Prior to being a museum for Made CJ Walker, the location was home to WERD. "Jesse B. Blayton Sr. of Fallis, Oklahoma was the first owner of WERD radio in Atlanta. Blayton began his career as an accountant upon the completion of his degree from the University of Chicago. After finishing his degree, he became the first Black Certified Public Accountant in the United States in 1928. At this time, he was only the fourth Black person in the U.S. to have achieved this accolade. With this certification below his belt, he decided to move to Atlanta, Georgia to open his own practice as a CPA. With such a small number of Black people entering this field, Blayton decided to teach accounting at Atlanta University, what is now Clark Atlanta University. After having multiple intentional conversations with his students, he realized that the lack of Black people in this field of work was due to the inherent racism many white CPAs had towards Black people. Because the students he taught were discouraged from becoming accountants, he decided there had to be another way to reach and engage the Black community, especially with only seven Black people having CPAs at this time in the United States (Manos, 2009).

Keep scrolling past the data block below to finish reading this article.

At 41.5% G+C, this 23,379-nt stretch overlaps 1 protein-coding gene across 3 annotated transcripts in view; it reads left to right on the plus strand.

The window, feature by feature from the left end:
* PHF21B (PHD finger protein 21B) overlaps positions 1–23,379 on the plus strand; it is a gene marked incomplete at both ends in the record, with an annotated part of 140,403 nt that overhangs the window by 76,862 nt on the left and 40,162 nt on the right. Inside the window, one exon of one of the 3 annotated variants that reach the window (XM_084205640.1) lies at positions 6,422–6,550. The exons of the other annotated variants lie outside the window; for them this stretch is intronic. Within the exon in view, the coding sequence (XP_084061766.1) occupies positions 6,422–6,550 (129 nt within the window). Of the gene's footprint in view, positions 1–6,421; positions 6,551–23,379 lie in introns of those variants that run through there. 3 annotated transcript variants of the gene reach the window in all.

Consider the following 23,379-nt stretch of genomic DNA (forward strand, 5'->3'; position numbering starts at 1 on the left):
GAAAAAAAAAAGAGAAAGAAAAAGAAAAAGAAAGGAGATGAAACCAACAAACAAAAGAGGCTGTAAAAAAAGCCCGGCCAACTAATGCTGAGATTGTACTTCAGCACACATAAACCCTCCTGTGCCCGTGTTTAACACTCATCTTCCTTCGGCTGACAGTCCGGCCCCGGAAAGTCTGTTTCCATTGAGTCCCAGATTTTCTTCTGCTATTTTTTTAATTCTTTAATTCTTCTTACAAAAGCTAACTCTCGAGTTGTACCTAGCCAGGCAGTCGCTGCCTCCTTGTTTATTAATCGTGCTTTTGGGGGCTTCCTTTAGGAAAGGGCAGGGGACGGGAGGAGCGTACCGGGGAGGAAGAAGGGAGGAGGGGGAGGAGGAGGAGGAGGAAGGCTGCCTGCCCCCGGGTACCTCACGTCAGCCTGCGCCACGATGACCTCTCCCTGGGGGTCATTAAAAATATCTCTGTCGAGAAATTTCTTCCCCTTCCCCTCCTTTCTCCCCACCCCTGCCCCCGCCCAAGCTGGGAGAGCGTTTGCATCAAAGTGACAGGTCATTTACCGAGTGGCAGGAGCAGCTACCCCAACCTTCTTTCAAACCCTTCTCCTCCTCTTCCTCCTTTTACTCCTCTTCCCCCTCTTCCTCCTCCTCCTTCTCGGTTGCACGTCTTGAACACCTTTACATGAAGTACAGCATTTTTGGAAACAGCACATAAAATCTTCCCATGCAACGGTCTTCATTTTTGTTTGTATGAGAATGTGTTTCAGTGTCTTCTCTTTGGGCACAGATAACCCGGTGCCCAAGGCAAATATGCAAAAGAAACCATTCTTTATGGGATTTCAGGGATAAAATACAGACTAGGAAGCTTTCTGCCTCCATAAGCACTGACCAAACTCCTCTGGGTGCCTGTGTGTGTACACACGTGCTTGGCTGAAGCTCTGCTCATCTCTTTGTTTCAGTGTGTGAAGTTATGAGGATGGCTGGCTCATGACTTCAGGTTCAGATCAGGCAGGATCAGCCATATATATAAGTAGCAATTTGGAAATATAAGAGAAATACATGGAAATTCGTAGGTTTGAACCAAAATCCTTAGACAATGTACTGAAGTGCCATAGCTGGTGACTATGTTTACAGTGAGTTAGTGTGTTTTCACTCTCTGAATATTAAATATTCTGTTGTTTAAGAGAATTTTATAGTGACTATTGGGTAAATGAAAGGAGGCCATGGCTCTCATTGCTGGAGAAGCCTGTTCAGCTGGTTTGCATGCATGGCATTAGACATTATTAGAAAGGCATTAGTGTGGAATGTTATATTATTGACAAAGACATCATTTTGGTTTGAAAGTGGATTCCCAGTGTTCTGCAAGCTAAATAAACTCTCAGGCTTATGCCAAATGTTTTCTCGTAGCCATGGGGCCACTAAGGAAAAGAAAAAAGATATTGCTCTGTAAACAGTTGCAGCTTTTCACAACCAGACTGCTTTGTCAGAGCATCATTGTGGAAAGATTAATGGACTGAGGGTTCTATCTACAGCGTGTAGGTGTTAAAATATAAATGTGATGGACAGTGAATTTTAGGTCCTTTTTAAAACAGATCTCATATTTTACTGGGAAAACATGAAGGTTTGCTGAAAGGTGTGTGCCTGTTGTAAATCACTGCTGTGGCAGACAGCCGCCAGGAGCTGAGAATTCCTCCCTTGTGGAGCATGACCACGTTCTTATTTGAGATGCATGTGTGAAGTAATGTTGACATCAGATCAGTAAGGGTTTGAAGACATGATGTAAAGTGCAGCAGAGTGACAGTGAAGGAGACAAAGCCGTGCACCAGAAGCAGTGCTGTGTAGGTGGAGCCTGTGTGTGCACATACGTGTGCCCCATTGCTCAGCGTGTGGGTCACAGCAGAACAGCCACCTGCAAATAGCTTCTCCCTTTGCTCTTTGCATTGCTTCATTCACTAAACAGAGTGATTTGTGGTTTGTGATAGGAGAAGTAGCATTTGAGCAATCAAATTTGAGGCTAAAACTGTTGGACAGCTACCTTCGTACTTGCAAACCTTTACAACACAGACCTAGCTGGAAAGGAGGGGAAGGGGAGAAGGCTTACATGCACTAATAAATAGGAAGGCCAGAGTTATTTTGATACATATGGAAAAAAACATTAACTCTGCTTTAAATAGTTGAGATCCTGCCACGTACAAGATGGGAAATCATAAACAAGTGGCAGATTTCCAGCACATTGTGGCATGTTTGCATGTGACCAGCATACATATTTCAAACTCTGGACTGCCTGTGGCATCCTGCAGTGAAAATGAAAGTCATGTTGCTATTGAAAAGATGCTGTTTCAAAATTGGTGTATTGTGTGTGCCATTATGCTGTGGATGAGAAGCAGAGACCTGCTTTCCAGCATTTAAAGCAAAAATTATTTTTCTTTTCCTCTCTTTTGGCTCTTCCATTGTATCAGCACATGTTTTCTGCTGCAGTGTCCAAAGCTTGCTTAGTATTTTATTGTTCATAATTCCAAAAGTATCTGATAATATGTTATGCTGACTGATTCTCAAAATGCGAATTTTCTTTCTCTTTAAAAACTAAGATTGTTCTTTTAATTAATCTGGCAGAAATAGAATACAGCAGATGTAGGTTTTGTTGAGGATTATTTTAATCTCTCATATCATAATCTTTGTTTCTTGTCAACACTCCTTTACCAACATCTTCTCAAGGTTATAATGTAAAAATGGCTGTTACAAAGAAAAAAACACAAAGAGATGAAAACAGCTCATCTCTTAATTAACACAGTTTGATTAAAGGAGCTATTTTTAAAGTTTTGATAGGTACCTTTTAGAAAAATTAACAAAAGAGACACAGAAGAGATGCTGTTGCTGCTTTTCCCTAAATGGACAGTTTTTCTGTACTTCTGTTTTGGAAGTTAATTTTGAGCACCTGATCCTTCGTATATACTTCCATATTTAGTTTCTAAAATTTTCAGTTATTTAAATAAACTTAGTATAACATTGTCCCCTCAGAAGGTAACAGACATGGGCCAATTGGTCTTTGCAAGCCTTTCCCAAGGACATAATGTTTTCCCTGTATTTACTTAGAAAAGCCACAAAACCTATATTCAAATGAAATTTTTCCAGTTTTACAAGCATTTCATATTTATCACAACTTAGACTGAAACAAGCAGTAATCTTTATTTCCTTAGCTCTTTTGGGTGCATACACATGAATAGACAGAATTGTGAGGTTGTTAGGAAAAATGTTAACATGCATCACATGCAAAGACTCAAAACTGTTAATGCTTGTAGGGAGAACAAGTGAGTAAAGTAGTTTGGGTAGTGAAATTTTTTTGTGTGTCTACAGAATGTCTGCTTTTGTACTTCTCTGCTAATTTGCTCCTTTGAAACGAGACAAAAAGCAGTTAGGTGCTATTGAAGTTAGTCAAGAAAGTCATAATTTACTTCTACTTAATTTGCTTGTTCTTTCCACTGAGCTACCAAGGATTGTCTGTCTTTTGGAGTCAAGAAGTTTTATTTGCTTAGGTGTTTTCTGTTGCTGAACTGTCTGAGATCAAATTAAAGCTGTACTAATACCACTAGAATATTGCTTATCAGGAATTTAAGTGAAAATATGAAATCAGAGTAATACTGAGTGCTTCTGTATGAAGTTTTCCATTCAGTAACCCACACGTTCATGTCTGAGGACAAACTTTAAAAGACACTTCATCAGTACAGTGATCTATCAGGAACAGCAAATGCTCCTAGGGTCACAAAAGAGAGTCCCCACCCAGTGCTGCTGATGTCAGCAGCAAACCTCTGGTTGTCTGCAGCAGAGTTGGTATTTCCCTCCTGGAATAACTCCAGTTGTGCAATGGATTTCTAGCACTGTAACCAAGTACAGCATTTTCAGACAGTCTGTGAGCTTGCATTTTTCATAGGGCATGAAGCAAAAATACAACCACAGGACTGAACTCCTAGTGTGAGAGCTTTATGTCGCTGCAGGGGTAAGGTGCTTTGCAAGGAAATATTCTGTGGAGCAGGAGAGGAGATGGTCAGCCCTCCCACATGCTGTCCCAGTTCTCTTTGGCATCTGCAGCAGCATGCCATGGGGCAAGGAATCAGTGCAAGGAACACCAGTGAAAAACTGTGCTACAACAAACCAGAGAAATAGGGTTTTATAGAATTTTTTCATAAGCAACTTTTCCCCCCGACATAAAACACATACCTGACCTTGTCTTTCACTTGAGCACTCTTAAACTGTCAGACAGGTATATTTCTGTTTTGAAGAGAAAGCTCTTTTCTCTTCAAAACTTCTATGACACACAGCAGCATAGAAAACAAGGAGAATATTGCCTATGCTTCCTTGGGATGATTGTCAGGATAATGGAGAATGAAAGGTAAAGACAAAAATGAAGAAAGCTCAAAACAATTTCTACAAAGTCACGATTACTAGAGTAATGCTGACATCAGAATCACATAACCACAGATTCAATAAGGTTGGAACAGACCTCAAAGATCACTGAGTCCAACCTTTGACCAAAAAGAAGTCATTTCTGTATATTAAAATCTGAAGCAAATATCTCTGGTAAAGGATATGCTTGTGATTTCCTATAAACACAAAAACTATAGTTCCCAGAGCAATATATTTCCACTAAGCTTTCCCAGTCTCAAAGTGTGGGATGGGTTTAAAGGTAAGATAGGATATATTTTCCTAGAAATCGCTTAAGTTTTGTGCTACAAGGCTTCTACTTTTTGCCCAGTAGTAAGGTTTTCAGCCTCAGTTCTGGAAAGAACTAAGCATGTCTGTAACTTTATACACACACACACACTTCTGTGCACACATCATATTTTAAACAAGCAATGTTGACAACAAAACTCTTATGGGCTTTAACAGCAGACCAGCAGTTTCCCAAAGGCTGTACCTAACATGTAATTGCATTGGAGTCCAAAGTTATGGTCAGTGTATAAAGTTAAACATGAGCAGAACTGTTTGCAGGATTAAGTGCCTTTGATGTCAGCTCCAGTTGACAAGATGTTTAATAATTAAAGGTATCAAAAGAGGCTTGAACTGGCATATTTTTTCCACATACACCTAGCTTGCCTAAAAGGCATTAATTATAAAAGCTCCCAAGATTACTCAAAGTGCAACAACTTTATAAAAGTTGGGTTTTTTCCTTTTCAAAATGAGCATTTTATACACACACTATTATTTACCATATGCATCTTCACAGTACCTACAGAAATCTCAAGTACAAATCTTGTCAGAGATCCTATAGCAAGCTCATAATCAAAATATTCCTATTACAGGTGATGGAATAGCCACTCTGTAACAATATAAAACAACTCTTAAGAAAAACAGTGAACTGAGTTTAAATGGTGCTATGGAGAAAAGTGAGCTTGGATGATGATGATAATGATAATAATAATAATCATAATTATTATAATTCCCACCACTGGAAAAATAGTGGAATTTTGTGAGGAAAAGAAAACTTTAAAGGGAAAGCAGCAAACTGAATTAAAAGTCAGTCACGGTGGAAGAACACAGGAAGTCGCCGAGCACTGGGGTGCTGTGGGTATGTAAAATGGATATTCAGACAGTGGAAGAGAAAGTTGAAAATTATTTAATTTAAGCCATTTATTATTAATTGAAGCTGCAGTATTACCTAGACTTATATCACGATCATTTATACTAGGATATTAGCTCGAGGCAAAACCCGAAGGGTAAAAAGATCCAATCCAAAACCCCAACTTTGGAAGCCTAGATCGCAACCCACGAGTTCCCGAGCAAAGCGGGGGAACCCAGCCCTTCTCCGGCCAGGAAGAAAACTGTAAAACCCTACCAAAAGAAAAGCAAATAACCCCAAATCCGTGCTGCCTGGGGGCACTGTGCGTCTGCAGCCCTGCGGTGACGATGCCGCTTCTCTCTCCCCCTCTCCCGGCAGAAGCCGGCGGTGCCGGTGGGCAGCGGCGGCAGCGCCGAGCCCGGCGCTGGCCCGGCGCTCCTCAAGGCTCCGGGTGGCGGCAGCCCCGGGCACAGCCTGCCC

In 1949, Jesse Blayton decided to purchase a station for $50,000 as a way to reach out and interact with younger crowds of Black kids. On October 3rd, 1949, WERD was officially the first Black-owned radio station on the air (New York Daily, 1999). This first station was located at 54 Hilliard St NE, inside of the Prince Hall Masons Grand Lodge. Upon opening the station, Jesse Blayton hired his son Jesse Jr. as the manager of the station. Jesse Jr. was responsible for hiring the “Four Horsemen” of the station. This included Jack Gibson, Jimmy Winnington, Joe Howard, and Roosevelt Johnson. Gibson acted as the Disk Jockey for the Station, while Howard, Johnson, and Winnington planned to program for the station. The Four Horsemen became some of the most popular radio personalities of the 1950s (Manos, 2009). Blayton Jr. also bought in a fifth employee, Ken Knight, who acted as the program director for the station. Most of the programming put in place was to attract and inform Black people about what was going on in Atlanta (Etling 2005). Blayton liked to reference the style of WERD as “Negro Appeal” (Manos, 2009). Blayton Sr. had now fulfilled his vision, which was “My purpose is to put on programs which will aid in creating more goodwill between the races in this area. And I wish to say that my desire is to create that goodwill within the existing pattern of this community. I believe strongly in this pattern and am going to do everything I can to maintain it and strengthen it.” (Madam Museum, 2020)